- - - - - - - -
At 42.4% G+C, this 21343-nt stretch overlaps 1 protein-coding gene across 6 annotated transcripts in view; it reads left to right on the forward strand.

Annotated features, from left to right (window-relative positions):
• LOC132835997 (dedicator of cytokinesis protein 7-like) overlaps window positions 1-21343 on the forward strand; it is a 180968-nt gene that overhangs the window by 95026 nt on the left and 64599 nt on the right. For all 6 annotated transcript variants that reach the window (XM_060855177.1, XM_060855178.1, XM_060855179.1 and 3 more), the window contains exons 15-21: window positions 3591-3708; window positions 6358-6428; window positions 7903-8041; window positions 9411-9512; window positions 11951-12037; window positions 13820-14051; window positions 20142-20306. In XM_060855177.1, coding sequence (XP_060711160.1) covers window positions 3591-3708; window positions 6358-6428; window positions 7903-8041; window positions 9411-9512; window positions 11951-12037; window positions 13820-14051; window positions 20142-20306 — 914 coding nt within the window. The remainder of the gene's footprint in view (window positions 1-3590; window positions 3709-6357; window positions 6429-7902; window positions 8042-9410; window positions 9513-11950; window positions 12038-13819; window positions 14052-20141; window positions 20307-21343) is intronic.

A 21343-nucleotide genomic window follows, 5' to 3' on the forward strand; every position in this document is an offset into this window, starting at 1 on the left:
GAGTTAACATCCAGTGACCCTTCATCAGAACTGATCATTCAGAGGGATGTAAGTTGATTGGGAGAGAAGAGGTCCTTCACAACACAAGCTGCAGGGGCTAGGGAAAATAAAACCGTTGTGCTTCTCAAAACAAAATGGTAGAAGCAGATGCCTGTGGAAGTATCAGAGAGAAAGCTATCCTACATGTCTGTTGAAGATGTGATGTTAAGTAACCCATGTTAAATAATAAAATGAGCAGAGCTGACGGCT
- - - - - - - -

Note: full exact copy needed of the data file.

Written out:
At 42.4% G+C, this 21343-nt stretch overlaps 1 protein-coding gene across 6 annotated transcripts in view; it reads left to right on the forward strand.

Annotated features, from left to right (window-relative positions):
• LOC132835997 (dedicator of cytokinesis protein 7-like) overlaps window positions 1-21343 on the forward strand; it is a 180968-nt gene that overhangs the window by 95026 nt on the left and 64599 nt on the right. For all 6 annotated transcript variants that reach the window (XM_060855177.1, XM_060855178.1, XM_060855179.1 and 3 more), the window contains exons 15-21: window positions 3591-3708; window positions 6358-6428; window positions 7903-8041; window positions 9411-9512; window positions 11951-12037; window positions 13820-14051; window positions 20142-20306. In XM_060855177.1, coding sequence (XP_060711160.1) covers window positions 3591-3708; window positions 6358-6428; window positions 7903-8041; window positions 9411-9512; window positions 11951-12037; window positions 13820-14051; window positions 20142-20306 — 914 coding nt within the window. The remainder of the gene's footprint in view (window positions 1-3590; window positions 3709-6357; window positions 6429-7902; window positions 8042-9410; window positions 9513-11950; window positions 12038-13819; window positions 14052-20141; window positions 20307-21343) is intronic.

A 21343-nucleotide genomic window follows, 5' to 3' on the forward strand; every position in this document is an offset into this window, starting at 1 on the left:
GAGTTAACATCCAGTGACCCTTCATCAGAACTGATCATTCAGAGGGATGTAAGTTGATTGGGAGAGAAGAGGTCCTTCACAACACAAGCTGCAGGGGCTAGGGAAAATAAAACCGTTGTGCTTCTCAAAACAAAATGGTAGAAGCAGATGCCTGTGGAAGTATCAGAGAGAAAGCTATCCTACATGTCTGTTGAAGATGTGATGTTAAGTAACCCATGTTAAATAATAAAATGAGCAGAGCTGACGGCT